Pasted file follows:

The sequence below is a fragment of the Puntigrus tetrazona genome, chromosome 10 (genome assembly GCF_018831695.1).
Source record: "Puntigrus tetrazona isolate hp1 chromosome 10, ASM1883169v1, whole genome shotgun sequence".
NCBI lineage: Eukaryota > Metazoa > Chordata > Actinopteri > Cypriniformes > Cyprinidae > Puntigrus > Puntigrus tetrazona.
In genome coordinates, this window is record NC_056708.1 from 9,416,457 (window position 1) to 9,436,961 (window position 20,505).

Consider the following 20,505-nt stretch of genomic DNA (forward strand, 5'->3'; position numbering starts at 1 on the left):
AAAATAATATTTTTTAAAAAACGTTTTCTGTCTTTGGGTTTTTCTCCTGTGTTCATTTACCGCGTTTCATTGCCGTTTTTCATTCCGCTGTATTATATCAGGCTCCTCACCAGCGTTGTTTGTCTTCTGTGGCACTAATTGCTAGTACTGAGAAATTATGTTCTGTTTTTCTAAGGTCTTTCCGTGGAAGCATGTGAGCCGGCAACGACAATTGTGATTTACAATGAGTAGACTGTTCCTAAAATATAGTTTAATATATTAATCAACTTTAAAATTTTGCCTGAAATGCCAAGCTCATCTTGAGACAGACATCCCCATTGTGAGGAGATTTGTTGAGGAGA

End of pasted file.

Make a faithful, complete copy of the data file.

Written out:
The sequence below is a fragment of the Puntigrus tetrazona genome, chromosome 10 (genome assembly GCF_018831695.1).
Source record: "Puntigrus tetrazona isolate hp1 chromosome 10, ASM1883169v1, whole genome shotgun sequence".
NCBI lineage: Eukaryota > Metazoa > Chordata > Actinopteri > Cypriniformes > Cyprinidae > Puntigrus > Puntigrus tetrazona.
In genome coordinates, this window is record NC_056708.1 from 9,416,457 (window position 1) to 9,436,961 (window position 20,505).

Consider the following 20,505-nt stretch of genomic DNA (forward strand, 5'->3'; position numbering starts at 1 on the left):
AAAATAATATTTTTTAAAAAACGTTTTCTGTCTTTGGGTTTTTCTCCTGTGTTCATTTACCGCGTTTCATTGCCGTTTTTCATTCCGCTGTATTATATCAGGCTCCTCACCAGCGTTGTTTGTCTTCTGTGGCACTAATTGCTAGTACTGAGAAATTATGTTCTGTTTTTCTAAGGTCTTTCCGTGGAAGCATGTGAGCCGGCAACGACAATTGTGATTTACAATGAGTAGACTGTTCCTAAAATATAGTTTAATATATTAATCAACTTTAAAATTTTGCCTGAAATGCCAAGCTCATCTTGAGACAGACATCCCCATTGTGAGGAGATTTGTTGAGGAGA